Uncommon Knowledge - Home Page Uncommon Knowledge - Home Page

Enjoy Life Uncommonly  

Home

CDs & DVDs

Free Articles

Training

Self Help

Newsletter

Hypnotherapy Forum
Newsletter

Get Inspired

Your email address is safe. Privacy.
Uncommon Ideas for Therapists

Follow Uncommon Knowledge

1. Personal Development Planning

2. What is it?

3. Template Overview & Your Focus

4. Getting Feedback

5. Using the Template

6. Presentation Humiliation

7. Plan Review

8. Checking Progress

9. Sample Template

E-mailEmail PrintPrint

What is Personal Development Planning?

Making dreams into reality

Most of us have dreams or ambitions, or at least used to! Successful people translate those dreams into reality. How do they do that?

It is accepted that writing down sound goals helps you cross over from dreams to reality. So what do you do if you maybe lack a skill or are a little under-confident about achieving something?

That’s where personal development planning comes in.

OK, so what is ‘Personal Development Planning’ then? Like so many buzz-words, it’s easy to lose sight of the real meaning. Lets look at what the individual words mean:

Personal – individual, own, special
It’s common for people to get into the “personal” part and seek to better understand themselves, their motivations, why they are where they are.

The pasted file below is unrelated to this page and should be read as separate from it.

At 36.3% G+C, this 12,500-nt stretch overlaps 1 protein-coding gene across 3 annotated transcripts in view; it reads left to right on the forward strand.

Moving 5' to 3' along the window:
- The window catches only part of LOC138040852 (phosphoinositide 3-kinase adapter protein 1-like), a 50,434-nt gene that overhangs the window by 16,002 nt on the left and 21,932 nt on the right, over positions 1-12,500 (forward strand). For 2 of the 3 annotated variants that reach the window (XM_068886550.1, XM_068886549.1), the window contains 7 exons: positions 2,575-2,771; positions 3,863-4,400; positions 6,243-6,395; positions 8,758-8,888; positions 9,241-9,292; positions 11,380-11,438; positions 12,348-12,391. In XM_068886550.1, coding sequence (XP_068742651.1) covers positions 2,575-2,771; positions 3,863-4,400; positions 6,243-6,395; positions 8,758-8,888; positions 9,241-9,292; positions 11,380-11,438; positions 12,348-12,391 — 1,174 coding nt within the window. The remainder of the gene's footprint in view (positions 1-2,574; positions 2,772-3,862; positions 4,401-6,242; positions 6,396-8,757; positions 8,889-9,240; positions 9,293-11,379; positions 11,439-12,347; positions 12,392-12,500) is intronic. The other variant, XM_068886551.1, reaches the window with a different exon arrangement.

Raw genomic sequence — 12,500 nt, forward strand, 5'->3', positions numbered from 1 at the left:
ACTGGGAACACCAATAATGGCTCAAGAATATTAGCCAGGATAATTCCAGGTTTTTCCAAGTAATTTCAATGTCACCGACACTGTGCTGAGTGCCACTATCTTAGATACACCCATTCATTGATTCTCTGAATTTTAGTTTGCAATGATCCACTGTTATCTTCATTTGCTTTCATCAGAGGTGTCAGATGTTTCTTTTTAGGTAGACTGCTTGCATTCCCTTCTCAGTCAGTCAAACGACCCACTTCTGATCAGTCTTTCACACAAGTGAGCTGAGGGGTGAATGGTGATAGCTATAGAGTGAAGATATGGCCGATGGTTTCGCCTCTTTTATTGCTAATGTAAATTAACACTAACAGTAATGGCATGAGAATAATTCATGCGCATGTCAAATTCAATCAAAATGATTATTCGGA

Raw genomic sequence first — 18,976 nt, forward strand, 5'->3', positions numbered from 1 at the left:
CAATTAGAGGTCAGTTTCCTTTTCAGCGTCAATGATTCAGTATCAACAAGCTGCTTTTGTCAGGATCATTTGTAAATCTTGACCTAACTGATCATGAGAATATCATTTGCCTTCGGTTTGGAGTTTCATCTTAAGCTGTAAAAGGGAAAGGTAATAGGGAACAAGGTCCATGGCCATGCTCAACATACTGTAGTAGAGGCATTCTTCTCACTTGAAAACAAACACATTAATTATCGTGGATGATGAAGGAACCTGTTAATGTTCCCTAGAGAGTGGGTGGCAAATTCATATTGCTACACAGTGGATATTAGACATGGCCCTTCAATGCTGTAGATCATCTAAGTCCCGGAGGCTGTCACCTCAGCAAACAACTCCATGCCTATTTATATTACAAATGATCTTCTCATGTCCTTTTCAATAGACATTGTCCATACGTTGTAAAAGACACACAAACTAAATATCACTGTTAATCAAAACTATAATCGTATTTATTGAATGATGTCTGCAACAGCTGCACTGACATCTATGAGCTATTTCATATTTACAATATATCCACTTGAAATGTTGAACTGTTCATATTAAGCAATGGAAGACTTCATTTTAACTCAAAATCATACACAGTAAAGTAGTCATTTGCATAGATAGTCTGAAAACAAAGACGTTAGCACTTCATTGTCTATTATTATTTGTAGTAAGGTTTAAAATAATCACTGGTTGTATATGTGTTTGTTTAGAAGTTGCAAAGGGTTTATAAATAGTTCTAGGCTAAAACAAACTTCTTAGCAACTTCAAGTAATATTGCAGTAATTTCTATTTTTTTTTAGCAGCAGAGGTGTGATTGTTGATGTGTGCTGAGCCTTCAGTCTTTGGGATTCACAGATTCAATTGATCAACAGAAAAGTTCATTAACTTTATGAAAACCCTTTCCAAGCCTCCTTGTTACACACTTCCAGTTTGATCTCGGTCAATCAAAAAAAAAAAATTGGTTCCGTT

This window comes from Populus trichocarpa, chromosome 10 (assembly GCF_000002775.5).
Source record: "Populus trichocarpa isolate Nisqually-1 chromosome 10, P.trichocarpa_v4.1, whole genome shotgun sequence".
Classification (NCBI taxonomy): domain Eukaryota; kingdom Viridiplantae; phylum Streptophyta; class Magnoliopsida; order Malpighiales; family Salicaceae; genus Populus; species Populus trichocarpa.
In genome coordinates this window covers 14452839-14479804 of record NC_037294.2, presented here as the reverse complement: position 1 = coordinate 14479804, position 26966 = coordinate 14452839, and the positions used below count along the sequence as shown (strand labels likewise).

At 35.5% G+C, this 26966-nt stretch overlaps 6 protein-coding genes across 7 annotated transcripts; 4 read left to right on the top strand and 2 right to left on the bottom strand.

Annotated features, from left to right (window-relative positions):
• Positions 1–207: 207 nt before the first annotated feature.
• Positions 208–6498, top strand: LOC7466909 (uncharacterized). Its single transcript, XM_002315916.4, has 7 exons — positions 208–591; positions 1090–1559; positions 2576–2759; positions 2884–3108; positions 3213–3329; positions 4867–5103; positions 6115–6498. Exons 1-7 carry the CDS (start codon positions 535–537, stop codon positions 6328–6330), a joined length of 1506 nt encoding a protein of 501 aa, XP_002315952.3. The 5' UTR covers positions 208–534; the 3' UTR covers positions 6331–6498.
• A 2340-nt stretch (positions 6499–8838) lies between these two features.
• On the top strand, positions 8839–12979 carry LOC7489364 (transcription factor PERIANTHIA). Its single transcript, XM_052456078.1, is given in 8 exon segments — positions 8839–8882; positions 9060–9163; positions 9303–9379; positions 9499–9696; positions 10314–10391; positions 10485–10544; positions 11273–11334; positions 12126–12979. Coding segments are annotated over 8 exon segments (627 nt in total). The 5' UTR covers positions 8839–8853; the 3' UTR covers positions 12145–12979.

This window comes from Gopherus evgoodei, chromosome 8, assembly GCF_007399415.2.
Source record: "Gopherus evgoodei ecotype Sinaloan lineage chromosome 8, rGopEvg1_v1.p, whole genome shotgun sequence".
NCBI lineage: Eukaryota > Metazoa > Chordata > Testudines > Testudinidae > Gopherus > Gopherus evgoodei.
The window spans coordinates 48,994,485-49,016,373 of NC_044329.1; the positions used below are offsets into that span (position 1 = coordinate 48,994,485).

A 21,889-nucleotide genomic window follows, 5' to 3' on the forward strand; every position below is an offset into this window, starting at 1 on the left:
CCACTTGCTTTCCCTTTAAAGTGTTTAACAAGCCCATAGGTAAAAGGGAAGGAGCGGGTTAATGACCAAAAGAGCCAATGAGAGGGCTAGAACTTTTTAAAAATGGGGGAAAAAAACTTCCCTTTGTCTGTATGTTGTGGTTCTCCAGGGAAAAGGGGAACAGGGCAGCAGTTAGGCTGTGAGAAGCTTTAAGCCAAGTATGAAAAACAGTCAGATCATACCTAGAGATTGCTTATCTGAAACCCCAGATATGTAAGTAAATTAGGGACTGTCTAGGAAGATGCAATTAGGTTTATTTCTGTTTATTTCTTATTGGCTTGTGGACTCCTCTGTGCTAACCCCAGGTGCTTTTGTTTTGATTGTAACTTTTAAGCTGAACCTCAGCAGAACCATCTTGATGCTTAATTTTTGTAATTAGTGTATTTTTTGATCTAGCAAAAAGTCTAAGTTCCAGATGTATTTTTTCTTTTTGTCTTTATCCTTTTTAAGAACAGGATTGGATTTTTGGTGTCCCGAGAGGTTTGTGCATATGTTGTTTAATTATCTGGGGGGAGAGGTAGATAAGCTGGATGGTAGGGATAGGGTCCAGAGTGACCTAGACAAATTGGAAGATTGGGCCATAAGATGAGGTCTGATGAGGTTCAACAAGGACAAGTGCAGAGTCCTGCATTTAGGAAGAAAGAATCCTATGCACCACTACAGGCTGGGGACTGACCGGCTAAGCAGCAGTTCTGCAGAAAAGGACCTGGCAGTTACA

We all like to think about ourselves and indeed there are a plethora of counsellors and psychologists happy to help you on that journey of self discovery. The ‘cut to the chase’ question here is: “Do I want to know why, or do I want to develop?” Time is short – choose one and move forward.

Development – growth, improvement, advancement
As the saying goes, you don’t drive your car by looking in the rear view mirror, so why take that approach with your life?
 
Development comes through knowing what you want to learn or change, what you need to do to achieve that and how you will know when you have arrived.

Planning – structured preparation, ground-work, scheduling
And finally “planning”, the not-so-glamorous part that most people do anything to avoid. This is the nitty gritty of booking that course, making an appointment to see that specialist or completing some other task that will improve the quality of your
life. Why do we avoid it, when the benefits are so great?

The importance of objectivity

It’s common for people to have a ‘mental block’ when it comes to solving problems about themselves. Give them a room to decorate, a work project to complete or someone else’s problem to solve and they are great.

What is usually missing is the objectivity and emotional detachment to transfer those skills for use on yourself. This guide will help you gain that…

Next, Plan Template

Back to Personal Development articles

blog comments powered by Disqus
Need Help? Visit the Help Centre


Roger Elliott
Managing Director